Ira Helfand, 3-17, 22, CNN, The unimaginable nightmare that haunts the world,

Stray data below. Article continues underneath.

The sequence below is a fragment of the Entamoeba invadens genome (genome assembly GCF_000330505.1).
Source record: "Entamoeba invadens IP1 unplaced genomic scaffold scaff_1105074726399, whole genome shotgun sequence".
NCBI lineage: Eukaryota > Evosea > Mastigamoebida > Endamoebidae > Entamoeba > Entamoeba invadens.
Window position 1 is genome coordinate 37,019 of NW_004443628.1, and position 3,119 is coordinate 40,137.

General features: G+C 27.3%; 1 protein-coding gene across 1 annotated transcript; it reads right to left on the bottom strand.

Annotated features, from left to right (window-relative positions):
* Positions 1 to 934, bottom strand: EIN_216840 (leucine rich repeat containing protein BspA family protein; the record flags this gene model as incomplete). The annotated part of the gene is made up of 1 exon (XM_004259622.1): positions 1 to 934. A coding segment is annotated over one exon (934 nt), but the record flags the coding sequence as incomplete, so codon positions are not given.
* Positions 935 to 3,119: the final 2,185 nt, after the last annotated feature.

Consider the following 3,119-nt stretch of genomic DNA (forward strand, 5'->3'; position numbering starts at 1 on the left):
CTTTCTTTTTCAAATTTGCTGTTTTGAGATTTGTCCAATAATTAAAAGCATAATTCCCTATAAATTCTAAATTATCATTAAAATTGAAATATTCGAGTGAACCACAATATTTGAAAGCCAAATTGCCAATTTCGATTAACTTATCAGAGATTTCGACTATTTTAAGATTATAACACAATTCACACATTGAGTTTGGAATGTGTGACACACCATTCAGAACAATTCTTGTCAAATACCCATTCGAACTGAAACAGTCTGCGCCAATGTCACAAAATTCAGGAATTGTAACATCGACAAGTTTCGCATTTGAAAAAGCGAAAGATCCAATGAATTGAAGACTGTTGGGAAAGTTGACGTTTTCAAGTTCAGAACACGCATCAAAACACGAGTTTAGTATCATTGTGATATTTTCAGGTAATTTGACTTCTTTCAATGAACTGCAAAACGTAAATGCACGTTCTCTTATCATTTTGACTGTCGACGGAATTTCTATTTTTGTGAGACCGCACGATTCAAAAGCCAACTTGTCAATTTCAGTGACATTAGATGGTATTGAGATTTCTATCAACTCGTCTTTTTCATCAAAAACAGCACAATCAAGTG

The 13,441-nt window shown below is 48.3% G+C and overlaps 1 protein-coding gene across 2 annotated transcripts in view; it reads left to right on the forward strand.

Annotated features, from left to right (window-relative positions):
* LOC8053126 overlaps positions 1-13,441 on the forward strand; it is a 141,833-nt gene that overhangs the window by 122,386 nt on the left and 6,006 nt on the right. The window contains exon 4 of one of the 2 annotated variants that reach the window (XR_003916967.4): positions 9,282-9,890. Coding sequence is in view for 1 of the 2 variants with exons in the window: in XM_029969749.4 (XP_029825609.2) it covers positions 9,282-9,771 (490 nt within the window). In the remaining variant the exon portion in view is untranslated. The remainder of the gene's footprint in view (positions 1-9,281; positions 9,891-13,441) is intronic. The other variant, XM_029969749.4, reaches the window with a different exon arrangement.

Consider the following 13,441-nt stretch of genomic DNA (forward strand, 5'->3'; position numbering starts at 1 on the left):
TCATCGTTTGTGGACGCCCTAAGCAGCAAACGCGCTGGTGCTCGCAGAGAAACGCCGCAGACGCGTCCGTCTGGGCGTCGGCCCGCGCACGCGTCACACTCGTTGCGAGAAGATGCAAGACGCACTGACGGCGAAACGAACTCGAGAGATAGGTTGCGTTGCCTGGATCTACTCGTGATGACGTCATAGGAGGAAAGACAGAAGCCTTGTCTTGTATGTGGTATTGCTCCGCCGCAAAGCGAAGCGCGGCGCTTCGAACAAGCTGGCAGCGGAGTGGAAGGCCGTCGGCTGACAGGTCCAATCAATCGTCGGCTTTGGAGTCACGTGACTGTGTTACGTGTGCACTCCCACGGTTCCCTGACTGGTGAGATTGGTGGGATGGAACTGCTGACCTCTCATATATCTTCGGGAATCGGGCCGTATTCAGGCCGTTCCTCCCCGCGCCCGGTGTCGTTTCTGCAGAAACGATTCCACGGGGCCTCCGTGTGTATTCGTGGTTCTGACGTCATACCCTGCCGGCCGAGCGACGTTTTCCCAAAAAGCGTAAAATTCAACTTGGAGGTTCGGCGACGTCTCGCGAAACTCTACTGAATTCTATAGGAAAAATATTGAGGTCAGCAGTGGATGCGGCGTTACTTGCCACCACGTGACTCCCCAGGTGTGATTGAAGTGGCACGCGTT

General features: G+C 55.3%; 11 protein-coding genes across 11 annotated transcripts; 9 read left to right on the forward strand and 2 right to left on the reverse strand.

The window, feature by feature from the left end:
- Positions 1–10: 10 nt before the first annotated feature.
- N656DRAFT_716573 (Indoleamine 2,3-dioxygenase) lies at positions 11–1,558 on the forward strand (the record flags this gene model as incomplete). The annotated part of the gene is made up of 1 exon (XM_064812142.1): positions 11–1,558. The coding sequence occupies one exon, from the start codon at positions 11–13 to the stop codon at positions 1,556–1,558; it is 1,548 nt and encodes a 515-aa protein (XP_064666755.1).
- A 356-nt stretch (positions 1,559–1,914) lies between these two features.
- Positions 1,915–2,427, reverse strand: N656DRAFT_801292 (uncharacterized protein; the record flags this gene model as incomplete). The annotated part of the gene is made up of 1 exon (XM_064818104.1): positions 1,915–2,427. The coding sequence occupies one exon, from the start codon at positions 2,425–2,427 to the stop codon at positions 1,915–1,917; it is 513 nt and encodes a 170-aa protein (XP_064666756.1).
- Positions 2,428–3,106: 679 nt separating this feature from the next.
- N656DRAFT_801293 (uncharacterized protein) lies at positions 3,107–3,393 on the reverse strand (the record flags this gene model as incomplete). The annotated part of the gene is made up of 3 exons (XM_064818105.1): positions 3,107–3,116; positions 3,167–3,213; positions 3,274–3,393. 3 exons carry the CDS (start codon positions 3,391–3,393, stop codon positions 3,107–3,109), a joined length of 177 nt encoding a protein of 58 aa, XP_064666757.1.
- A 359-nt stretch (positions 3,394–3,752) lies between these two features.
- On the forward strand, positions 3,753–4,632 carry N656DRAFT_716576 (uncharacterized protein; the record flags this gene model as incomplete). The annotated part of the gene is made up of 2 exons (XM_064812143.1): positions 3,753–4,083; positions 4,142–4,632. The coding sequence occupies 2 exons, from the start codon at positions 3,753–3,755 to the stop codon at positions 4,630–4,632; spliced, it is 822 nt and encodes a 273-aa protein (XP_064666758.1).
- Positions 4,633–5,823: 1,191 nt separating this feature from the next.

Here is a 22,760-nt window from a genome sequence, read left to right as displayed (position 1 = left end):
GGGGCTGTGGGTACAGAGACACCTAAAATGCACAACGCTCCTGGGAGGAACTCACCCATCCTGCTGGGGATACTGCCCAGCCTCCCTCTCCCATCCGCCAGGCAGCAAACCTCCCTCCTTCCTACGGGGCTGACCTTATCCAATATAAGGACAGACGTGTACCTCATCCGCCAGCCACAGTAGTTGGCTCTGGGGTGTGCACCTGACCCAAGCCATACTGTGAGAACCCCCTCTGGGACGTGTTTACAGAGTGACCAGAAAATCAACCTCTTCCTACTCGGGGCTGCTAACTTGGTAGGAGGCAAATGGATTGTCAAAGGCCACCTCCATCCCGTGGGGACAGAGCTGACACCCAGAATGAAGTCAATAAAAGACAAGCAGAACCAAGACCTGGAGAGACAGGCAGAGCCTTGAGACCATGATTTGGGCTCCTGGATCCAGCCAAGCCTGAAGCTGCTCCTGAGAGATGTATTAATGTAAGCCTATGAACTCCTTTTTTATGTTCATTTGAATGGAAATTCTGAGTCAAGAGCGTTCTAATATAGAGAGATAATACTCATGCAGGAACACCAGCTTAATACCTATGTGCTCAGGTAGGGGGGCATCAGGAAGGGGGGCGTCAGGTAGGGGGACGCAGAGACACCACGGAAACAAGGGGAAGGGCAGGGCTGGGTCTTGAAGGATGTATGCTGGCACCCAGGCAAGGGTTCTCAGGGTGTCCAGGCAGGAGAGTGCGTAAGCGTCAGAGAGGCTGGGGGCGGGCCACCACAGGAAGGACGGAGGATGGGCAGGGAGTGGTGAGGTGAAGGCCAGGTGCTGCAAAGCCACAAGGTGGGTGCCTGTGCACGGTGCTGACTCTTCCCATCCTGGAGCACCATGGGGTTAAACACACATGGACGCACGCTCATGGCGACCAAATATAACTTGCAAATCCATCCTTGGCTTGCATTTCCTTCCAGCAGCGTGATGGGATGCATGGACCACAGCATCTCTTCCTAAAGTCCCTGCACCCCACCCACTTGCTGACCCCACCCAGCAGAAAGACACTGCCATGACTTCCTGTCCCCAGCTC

If the Kremlin feels itself losing a conventional war, will it resort to the nuclear option as Putin has explicitly threatened? Tactical or “battlefield,” nuclear weapons are far smaller than the enormous warheads intended to destroy cities — but the smallest of them still has the force of up to 300 tons or 0.3 kilotons of TNT. Such a bomb creates a fireball 300 feet across. The flames and explosion could destroy residential buildings and cause life-threatening burns to anyone within about 1,000 feet and deliver a lethal dose of radiation to anyone within about 2,000 feet. Yet as bad as that sounds, in some ways, the worst thing about such a small bomb is its very smallness. It provides a terrible temptation to a military under pressure to go nuclear “just a little.” We cannot be certain what would happen next if Putin decided to take this smaller nuclear option. But war games in which a tactical nuclear weapon is used have usually progressed to full-scale nuclear war. Once that threshold is crossed, neither side tends to know how to stop. A nuclear war between Russia and NATO allies would be an unimaginable tragedy. A single 100-kiloton (100,000-ton) bomb detonated over Washington, for example, would likely kill 170,000 people and injure hundreds of thousands. A similar bomb detonated over Moscow would likely kill 250,000 and injure more than a million. In both cities, the medical care system would be destroyed outright and what few emergency medical resources remained would be totally overwhelmed. But in a large-scale war, it would not be a single bomb over a single city. Rather it would be many bombs over many cities. A 2003 report showed that if just 300 of the roughly 1,500 weapons deployed in the Russian strategic arsenal exploded over US cities, 75 to 100 million people would die in the first day. But they might be the lucky ones: The vast majority of those who survived the initial attack would also die over the coming months from radiation sickness, infectious diseases, famine and exposure.In the wake of such a massive nuclear attack, the entire economic infrastructure would be destroyed: the electric grid, the Internet, food and water supply systems, the health care system — it would all be gone. Temperatures would be terribly cold, as a large-scale nuclear war would have also put 150 million tons of soot into the upper atmosphere, triggering a “nuclear winter,” global famine and likely the end of civilization as we understand it.